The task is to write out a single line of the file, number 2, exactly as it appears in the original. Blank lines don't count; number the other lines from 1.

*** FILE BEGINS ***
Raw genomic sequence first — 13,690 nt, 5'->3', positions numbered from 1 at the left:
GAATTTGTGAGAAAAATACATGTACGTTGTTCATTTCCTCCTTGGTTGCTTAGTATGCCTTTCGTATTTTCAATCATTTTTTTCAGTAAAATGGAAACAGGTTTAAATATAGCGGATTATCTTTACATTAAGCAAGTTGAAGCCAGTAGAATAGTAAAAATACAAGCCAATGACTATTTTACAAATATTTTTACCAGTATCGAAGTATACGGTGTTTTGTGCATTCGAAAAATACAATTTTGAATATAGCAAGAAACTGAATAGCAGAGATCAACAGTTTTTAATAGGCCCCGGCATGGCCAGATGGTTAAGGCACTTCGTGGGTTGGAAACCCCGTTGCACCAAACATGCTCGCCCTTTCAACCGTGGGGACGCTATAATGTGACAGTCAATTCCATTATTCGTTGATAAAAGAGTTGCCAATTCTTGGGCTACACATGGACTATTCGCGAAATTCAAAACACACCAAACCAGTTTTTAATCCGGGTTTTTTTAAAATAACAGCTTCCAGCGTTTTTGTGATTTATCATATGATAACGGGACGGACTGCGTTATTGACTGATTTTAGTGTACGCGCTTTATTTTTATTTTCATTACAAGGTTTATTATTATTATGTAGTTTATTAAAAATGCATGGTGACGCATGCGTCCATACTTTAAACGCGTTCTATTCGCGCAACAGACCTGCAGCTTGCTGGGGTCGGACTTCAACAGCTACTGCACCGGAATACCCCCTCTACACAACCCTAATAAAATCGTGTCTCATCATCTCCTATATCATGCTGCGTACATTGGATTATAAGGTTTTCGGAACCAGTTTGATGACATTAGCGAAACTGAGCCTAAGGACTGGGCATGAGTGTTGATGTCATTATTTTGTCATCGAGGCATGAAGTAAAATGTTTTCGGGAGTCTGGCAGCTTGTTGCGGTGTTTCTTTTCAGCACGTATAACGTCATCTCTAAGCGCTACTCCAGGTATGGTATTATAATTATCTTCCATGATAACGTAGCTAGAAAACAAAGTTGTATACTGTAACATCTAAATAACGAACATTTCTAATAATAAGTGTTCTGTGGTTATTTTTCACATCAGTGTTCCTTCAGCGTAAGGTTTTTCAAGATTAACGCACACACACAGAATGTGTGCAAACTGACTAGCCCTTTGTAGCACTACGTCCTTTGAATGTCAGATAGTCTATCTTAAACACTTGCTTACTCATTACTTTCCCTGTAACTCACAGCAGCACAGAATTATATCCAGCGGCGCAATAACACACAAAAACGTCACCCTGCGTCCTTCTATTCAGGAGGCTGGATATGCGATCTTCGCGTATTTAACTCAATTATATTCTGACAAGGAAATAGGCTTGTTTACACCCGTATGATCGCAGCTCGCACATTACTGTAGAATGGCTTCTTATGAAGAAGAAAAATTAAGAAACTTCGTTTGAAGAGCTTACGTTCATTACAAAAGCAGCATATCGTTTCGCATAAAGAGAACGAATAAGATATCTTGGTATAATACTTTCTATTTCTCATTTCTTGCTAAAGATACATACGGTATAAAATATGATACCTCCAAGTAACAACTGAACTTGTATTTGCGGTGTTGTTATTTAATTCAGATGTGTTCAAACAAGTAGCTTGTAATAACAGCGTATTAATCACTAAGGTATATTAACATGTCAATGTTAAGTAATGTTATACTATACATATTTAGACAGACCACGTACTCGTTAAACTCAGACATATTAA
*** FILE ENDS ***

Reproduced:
GAATTTGTGAGAAAAATACATGTACGTTGTTCATTTCCTCCTTGGTTGCTTAGTATGCCTTTCGTATTTTCAATCATTTTTTTCAGTAAAATGGAAACAGGTTTAAATATAGCGGATTATCTTTACATTAAGCAAGTTGAAGCCAGTAGAATAGTAAAAATACAAGCCAATGACTATTTTACAAATATTTTTACCAGTATCGAAGTATACGGTGTTTTGTGCATTCGAAAAATACAATTTTGAATATAGCAAGAAACTGAATAGCAGAGATCAACAGTTTTTAATAGGCCCCGGCATGGCCAGATGGTTAAGGCACTTCGTGGGTTGGAAACCCCGTTGCACCAAACATGCTCGCCCTTTCAACCGTGGGGACGCTATAATGTGACAGTCAATTCCATTATTCGTTGATAAAAGAGTTGCCAATTCTTGGGCTACACATGGACTATTCGCGAAATTCAAAACACACCAAACCAGTTTTTAATCCGGGTTTTTTTAAAATAACAGCTTCCAGCGTTTTTGTGATTTATCATATGATAACGGGACGGACTGCGTTATTGACTGATTTTAGTGTACGCGCTTTATTTTTATTTTCATTACAAGGTTTATTATTATTATGTAGTTTATTAAAAATGCATGGTGACGCATGCGTCCATACTTTAAACGCGTTCTATTCGCGCAACAGACCTGCAGCTTGCTGGGGTCGGACTTCAACAGCTACTGCACCGGAATACCCCCTCTACACAACCCTAATAAAATCGTGTCTCATCATCTCCTATATCATGCTGCGTACATTGGATTATAAGGTTTTCGGAACCAGTTTGATGACATTAGCGAAACTGAGCCTAAGGACTGGGCATGAGTGTTGATGTCATTATTTTGTCATCGAGGCATGAAGTAAAATGTTTTCGGGAGTCTGGCAGCTTGTTGCGGTGTTTCTTTTCAGCACGTATAACGTCATCTCTAAGCGCTACTCCAGGTATGGTATTATAATTATCTTCCATGATAACGTAGCTAGAAAACAAAGTTGTATACTGTAACATCTAAATAACGAACATTTCTAATAATAAGTGTTCTGTGGTTATTTTTCACATCAGTGTTCCTTCAGCGTAAGGTTTTTCAAGATTAACGCACACACACAGAATGTGTGCAAACTGACTAGCCCTTTGTAGCACTACGTCCTTTGAATGTCAGATAGTCTATCTTAAACACTTGCTTACTCATTACTTTCCCTGTAACTCACAGCAGCACAGAATTATATCCAGCGGCGCAATAACACACAAAAACGTCACCCTGCGTCCTTCTATTCAGGAGGCTGGATATGCGATCTTCGCGTATTTAACTCAATTATATTCTGACAAGGAAATAGGCTTGTTTACACCCGTATGATCGCAGCTCGCACATTACTGTAGAATGGCTTCTTATGAAGAAGAAAAATTAAGAAACTTCGTTTGAAGAGCTTACGTTCATTACAAAAGCAGCATATCGTTTCGCATAAAGAGAACGAATAAGATATCTTGGTATAATACTTTCTATTTCTCATTTCTTGCTAAAGATACATACGGTATAAAATATGATACCTCCAAGTAACAACTGAACTTGTATTTGCGGTGTTGTTATTTAATTCAGATGTGTTCAAACAAGTAGCTTGTAATAACAGCGTATTAATCACTAAGGTATATTAACATGTCAATGTTAAGTAATGTTATACTATACATATTTAGACAGACCACGTACTCGTTAAACTCAGACATATTAA